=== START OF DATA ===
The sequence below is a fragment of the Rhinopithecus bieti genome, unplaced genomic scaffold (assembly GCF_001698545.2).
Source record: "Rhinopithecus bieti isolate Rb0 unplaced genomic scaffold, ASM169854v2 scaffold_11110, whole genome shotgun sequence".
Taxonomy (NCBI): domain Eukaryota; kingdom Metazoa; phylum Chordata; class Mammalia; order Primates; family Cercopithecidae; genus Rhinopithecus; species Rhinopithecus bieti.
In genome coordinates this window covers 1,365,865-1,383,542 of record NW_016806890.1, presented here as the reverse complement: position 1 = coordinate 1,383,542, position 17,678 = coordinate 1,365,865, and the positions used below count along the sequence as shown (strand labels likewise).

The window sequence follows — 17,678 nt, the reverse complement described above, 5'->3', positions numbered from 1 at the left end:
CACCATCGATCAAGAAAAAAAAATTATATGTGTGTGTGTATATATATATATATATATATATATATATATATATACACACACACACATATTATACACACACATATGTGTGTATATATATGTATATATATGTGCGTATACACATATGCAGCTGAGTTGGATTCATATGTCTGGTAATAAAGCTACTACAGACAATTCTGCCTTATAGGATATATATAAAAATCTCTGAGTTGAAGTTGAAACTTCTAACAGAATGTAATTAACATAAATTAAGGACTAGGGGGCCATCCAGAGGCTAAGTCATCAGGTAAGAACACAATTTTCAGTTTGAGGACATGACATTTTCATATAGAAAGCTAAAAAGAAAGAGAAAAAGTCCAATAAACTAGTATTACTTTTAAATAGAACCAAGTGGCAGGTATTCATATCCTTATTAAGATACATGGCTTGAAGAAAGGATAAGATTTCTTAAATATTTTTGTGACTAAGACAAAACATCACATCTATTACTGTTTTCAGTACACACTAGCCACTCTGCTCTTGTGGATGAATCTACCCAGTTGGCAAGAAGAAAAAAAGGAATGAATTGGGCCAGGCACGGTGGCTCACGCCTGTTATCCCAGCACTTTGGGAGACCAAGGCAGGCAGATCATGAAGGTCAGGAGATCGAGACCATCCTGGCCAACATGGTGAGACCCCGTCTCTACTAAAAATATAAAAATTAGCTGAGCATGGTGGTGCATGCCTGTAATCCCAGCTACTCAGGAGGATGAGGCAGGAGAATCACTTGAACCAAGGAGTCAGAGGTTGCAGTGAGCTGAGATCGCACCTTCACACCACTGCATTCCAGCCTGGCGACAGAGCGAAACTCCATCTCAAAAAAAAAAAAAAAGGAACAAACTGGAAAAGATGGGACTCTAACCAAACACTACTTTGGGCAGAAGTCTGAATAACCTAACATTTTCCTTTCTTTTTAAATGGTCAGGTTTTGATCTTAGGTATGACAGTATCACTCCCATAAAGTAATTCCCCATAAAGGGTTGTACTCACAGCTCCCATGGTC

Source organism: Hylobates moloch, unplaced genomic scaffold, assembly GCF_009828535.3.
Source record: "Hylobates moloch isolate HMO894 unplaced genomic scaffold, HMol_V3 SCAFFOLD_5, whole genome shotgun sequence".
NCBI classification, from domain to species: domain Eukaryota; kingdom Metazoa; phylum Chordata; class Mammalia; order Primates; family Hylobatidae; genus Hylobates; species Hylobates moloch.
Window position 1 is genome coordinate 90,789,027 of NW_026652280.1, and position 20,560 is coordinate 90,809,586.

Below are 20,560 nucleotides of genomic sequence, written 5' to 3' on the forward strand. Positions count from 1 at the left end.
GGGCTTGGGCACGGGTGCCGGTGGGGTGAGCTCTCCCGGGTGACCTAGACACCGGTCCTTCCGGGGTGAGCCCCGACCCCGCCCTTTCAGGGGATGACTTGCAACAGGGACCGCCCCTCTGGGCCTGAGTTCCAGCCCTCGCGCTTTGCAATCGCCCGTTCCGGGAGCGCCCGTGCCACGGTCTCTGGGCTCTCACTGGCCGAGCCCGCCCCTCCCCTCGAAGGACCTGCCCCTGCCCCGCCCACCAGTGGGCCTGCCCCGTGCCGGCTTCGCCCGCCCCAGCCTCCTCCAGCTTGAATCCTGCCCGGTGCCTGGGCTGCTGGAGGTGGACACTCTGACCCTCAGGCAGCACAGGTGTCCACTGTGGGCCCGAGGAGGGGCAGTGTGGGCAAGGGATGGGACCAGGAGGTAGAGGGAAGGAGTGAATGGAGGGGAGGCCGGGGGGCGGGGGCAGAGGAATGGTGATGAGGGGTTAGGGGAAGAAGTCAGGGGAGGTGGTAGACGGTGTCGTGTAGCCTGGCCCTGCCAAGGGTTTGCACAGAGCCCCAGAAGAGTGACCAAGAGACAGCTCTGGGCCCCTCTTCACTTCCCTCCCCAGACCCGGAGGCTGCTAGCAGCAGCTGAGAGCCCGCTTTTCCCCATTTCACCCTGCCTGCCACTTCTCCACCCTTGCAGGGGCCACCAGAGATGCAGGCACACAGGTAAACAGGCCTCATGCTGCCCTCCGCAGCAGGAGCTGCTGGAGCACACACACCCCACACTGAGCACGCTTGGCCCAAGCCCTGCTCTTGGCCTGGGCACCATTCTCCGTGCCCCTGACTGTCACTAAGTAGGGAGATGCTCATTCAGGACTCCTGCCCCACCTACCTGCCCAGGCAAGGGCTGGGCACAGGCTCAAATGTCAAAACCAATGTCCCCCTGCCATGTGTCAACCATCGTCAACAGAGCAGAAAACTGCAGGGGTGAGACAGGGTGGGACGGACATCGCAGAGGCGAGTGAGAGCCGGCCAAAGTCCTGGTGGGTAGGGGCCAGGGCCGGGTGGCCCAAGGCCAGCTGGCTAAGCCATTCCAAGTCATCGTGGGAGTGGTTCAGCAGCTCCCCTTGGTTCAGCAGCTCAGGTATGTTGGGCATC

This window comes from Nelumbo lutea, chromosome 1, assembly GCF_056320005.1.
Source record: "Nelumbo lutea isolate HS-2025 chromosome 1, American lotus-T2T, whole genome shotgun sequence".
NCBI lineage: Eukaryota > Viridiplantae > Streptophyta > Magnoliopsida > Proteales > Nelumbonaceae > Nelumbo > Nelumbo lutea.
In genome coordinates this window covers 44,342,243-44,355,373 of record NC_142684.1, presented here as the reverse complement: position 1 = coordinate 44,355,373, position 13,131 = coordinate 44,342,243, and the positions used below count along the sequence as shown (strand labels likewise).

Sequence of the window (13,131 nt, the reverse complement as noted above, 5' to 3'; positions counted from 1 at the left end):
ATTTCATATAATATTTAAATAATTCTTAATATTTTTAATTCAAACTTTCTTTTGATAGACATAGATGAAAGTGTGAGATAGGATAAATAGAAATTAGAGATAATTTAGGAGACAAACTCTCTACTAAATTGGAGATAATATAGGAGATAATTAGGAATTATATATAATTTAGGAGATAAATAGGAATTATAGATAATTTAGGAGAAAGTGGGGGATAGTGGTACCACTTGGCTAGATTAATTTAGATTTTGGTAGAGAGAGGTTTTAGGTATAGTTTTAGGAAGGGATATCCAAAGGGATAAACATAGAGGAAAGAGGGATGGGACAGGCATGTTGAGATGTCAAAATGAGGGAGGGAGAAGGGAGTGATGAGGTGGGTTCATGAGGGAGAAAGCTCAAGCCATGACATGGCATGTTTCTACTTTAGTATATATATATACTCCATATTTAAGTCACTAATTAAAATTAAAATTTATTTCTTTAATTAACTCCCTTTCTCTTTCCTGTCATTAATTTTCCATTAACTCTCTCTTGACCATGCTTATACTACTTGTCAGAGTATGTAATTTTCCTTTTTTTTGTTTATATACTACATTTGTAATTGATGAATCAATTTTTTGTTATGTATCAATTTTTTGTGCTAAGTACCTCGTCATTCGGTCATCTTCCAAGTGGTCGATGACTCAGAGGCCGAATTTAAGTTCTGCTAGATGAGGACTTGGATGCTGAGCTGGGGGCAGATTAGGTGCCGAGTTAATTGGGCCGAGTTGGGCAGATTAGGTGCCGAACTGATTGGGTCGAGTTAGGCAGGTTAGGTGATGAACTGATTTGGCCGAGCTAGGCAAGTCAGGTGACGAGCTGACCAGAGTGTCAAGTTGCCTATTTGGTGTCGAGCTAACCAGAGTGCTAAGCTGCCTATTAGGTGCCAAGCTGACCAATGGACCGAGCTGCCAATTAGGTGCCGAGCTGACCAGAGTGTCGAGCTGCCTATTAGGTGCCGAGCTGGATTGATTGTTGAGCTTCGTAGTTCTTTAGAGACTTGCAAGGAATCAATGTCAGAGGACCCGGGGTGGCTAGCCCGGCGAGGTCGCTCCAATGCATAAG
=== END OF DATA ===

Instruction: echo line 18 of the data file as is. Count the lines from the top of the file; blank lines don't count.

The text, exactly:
ATTTCATATAATATTTAAATAATTCTTAATATTTTTAATTCAAACTTTCTTTTGATAGACATAGATGAAAGTGTGAGATAGGATAAATAGAAATTAGAGATAATTTAGGAGACAAACTCTCTACTAAATTGGAGATAATATAGGAGATAATTAGGAATTATATATAATTTAGGAGATAAATAGGAATTATAGATAATTTAGGAGAAAGTGGGGGATAGTGGTACCACTTGGCTAGATTAATTTAGATTTTGGTAGAGAGAGGTTTTAGGTATAGTTTTAGGAAGGGATATCCAAAGGGATAAACATAGAGGAAAGAGGGATGGGACAGGCATGTTGAGATGTCAAAATGAGGGAGGGAGAAGGGAGTGATGAGGTGGGTTCATGAGGGAGAAAGCTCAAGCCATGACATGGCATGTTTCTACTTTAGTATATATATATACTCCATATTTAAGTCACTAATTAAAATTAAAATTTATTTCTTTAATTAACTCCCTTTCTCTTTCCTGTCATTAATTTTCCATTAACTCTCTCTTGACCATGCTTATACTACTTGTCAGAGTATGTAATTTTCCTTTTTTTTGTTTATATACTACATTTGTAATTGATGAATCAATTTTTTGTTATGTATCAATTTTTTGTGCTAAGTACCTCGTCATTCGGTCATCTTCCAAGTGGTCGATGACTCAGAGGCCGAATTTAAGTTCTGCTAGATGAGGACTTGGATGCTGAGCTGGGGGCAGATTAGGTGCCGAGTTAATTGGGCCGAGTTGGGCAGATTAGGTGCCGAACTGATTGGGTCGAGTTAGGCAGGTTAGGTGATGAACTGATTTGGCCGAGCTAGGCAAGTCAGGTGACGAGCTGACCAGAGTGTCAAGTTGCCTATTTGGTGTCGAGCTAACCAGAGTGCTAAGCTGCCTATTAGGTGCCAAGCTGACCAATGGACCGAGCTGCCAATTAGGTGCCGAGCTGACCAGAGTGTCGAGCTGCCTATTAGGTGCCGAGCTGGATTGATTGTTGAGCTTCGTAGTTCTTTAGAGACTTGCAAGGAATCAATGTCAGAGGACCCGGGGTGGCTAGCCCGGCGAGGTCGCTCCAATGCATAAG